Growing the industry: Language
Our industry - the digital technology industry - has a lot to offer. As a workforce we are paid well, the opportunities to learn new things are almost unlimited as technology improves constantly, it's really creative, vibrant, stimulating and the ability to use our capabilities to do good things is unmatched.
But there simply aren't enough of us to keep up with demand or to realise the opportunity digital technology can offer Aotearoa.
Growing the industry is a complex challenge and requires a concerted aligned effort at all levels - by us as individuals, by companies, in the education system, the levers of government and in wider society.
The Australian Computer Society recently wrote to their government on one of governments most effective levers - procurement:
"Better procurement practices can have enormous flow-on effects. It can ensure that money and jobs remain in Australia. It can contribute to a fairer and more diverse workforce. It can increase the skills of the local workforce and reduce sovereign risk."
Replace Australia with Aotearoa New Zealand and the same applies.
In another life I am involved with a fabulous initiative the Digital Equity Coalition Aotearoa - a community group focused on creating a healthy backbone for everyone involved in closing the digital divide.
I am told on a very regular basis by grass roots equity advocates that one of the biggest barriers to understanding digital technology is our language.
We use a lot of acronyms and jargon, we speak in a code that is impossible to understand if you're not "in on it".
On one hand this has come about as a result of our engineering orientation, the need to create shortcuts to describe complex technical elements.
On the other hand it has come about as a sales tactic, to create the appearance that digital technology is complex, that you need to pay specialists to help solve challenges (big and small).
The vendor community have also done an excellent job of this inwardly facing as well, reinventing, repackaging and rebranding their products on a regular basis requiring new certifications to be undertaken, new licenses to be acquired (although SAAS has significantly reduced the latter). Personally I don't blame them, these are great sales tactics, but they further entrench our elitist unapproachable veneer.
In this context I am referring to the use of non-technical language, interestingly our government has a reference site describing this notion.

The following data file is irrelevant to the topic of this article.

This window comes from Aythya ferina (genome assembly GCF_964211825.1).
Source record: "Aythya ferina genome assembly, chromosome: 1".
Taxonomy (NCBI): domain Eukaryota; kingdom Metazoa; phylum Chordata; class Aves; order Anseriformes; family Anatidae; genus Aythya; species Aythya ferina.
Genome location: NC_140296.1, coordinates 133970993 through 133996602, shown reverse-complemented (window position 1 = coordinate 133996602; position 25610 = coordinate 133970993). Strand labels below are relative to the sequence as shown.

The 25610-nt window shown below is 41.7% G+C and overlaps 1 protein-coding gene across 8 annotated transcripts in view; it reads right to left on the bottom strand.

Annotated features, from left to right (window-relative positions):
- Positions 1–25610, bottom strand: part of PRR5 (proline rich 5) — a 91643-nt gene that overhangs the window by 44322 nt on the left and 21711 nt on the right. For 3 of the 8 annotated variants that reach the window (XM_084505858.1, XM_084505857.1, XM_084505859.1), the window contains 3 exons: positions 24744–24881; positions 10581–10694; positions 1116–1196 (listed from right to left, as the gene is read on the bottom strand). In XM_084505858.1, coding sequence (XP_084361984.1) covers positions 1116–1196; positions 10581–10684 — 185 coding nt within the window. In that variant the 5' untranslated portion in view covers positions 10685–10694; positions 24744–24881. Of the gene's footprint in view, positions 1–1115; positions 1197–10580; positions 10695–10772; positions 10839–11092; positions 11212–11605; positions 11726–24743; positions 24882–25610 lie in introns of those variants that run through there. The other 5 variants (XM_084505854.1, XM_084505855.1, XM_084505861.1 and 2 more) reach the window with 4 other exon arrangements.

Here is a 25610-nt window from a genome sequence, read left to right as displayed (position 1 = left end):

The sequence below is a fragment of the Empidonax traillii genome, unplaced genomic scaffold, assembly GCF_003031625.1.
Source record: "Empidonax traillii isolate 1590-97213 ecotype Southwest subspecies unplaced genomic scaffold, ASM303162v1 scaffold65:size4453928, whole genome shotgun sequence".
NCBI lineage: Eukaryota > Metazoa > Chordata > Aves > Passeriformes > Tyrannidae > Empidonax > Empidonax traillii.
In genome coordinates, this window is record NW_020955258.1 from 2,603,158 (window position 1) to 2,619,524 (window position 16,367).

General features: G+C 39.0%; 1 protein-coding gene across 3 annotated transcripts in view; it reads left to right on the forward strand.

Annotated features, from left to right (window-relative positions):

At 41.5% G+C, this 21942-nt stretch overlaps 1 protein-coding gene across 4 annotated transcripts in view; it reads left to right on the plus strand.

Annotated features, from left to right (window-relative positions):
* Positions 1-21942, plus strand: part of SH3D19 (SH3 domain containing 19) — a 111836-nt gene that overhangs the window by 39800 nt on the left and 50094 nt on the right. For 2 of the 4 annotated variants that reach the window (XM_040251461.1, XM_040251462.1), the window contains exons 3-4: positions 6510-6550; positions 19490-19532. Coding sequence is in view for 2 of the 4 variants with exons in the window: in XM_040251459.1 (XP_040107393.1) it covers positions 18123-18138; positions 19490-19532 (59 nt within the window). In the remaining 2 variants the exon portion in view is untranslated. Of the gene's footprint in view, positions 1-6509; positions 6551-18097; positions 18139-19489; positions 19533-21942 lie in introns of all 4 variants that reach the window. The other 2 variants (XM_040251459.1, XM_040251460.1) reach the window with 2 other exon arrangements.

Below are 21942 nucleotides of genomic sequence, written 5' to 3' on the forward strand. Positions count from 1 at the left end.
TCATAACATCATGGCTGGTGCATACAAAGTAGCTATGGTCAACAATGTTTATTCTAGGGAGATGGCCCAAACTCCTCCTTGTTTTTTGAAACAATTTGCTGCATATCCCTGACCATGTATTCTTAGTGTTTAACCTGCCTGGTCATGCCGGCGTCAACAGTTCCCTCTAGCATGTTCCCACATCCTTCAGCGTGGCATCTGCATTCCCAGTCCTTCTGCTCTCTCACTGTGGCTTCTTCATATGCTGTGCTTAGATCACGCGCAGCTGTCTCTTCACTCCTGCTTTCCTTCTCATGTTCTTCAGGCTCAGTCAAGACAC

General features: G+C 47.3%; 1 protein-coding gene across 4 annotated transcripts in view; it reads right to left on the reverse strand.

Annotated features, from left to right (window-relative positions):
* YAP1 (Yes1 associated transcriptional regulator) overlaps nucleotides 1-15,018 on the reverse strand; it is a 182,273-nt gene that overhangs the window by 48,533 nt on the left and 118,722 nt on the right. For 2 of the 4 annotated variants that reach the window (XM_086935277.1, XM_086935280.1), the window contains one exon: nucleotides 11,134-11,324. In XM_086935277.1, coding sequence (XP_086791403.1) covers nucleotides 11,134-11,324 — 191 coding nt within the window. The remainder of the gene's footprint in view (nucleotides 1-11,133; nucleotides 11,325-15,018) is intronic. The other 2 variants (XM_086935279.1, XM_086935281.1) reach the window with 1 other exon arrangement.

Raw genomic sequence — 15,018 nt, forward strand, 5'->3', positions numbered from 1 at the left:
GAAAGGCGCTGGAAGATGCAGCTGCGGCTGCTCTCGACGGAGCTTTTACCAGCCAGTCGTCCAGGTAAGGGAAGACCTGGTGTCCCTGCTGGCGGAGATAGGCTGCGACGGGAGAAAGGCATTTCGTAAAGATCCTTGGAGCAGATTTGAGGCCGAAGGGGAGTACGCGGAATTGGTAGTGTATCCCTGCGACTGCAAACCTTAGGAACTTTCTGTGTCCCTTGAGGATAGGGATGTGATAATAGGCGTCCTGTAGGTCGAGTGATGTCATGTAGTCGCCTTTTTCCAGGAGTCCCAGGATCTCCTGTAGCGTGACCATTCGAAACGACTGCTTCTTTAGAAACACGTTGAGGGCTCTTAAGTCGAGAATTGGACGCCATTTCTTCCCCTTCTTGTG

The legal system embraced this some years ago introducing plain English contracts. We even have Plain English Awards in Aotearoa.
Many IT Professionals tell me they don't bother telling their friends or whānau what they do because others find it boring. Lets turn this on it's head. Find ways to describe our roles, our creative, vibrant, important jobs to anyone we meet - without jargon, without acronyms, without vendor hoopla (is that even a word?).
Lets try a few examples.
Instead of saying I am an AWS Certified Systems Administrator, you could say, I look after customers data and information so it's safe and easy to access.
SFIA can help with our language
Personally I love to use SFIA (the Skills Framework for the Information Age) to guide me as I build position descriptions and job advertisements. Using accessible language, focusing on the competencies of a role vs the technology specific elements.
As the owner of a Data Services business I have long held the view that all Data Integration tools are created equally - a good data engineer can turn their hand to any of them (Informatica, Oracle, DBT, Microsoft etc) because they can identify data sources, design solutions, structure, store and harvest data - and so forth from the SFIA competency framework.
I was in a meeting today discussing skills and professional development, with a group of educators, and within minutes natural barriers arose when the "techos" started speaking our own special language - as we do. One of my industry colleagues, in plain English, described the role SFIA needs to play in creating a common language to bridge the conversation between education and industry.
Give it a go! this is a great way everyone can help change the face of our industry.
Kia pai to rā Vic
This is one post in a series of blog posts on Growing the Industry:
- Language https://techblog.nz/2833Growing-the-industry-Language
- Belonging https://techblog.nz/2945-Growing-the-industry-Belonging
- Expanding our definition of diversity https://techblog.nz/2908-Growing-the-Industry-Expanding-our-definition-of-diversity
- Mentoring https://techblog.nz/2845-Growing-the-industry-Mentoring
- Foundational Skills https://techblog.nz/3050-Growing-the-industry-Foundational-skills
- Talking tech in schools https://techblog.nz/3110-Growing-the-Industry-Talking-tech-in-schools
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The key is to use replace nouns with verbs. This turns rigid abstract concepts into processes with life.
eg Collaboration becomes the process of working with others to achieve a result.
This can help to make the tone less formal and jargony.
All sectors have their own jargon. Try working in a military environment. Or a medical one. Or a commercial environment. EBITDA?
At one level learning the lingo of the industry you are integrating with should be seen as necessary for full integration (when you do IT + Medical, or IT + Military, you're going to have a good time!!). On the other, it behoves all of us to consider the audience for the material we write. If it's a position description, it should be written for the target audience (applicants). If it's the description of a system, it should be written for the target audience (the users). Users of systems are frequently not experts in IT jargon.
Remembering your audience and crafting your written words to the audience should be the norm. Jargon has its place but should be helping us, not hindering us.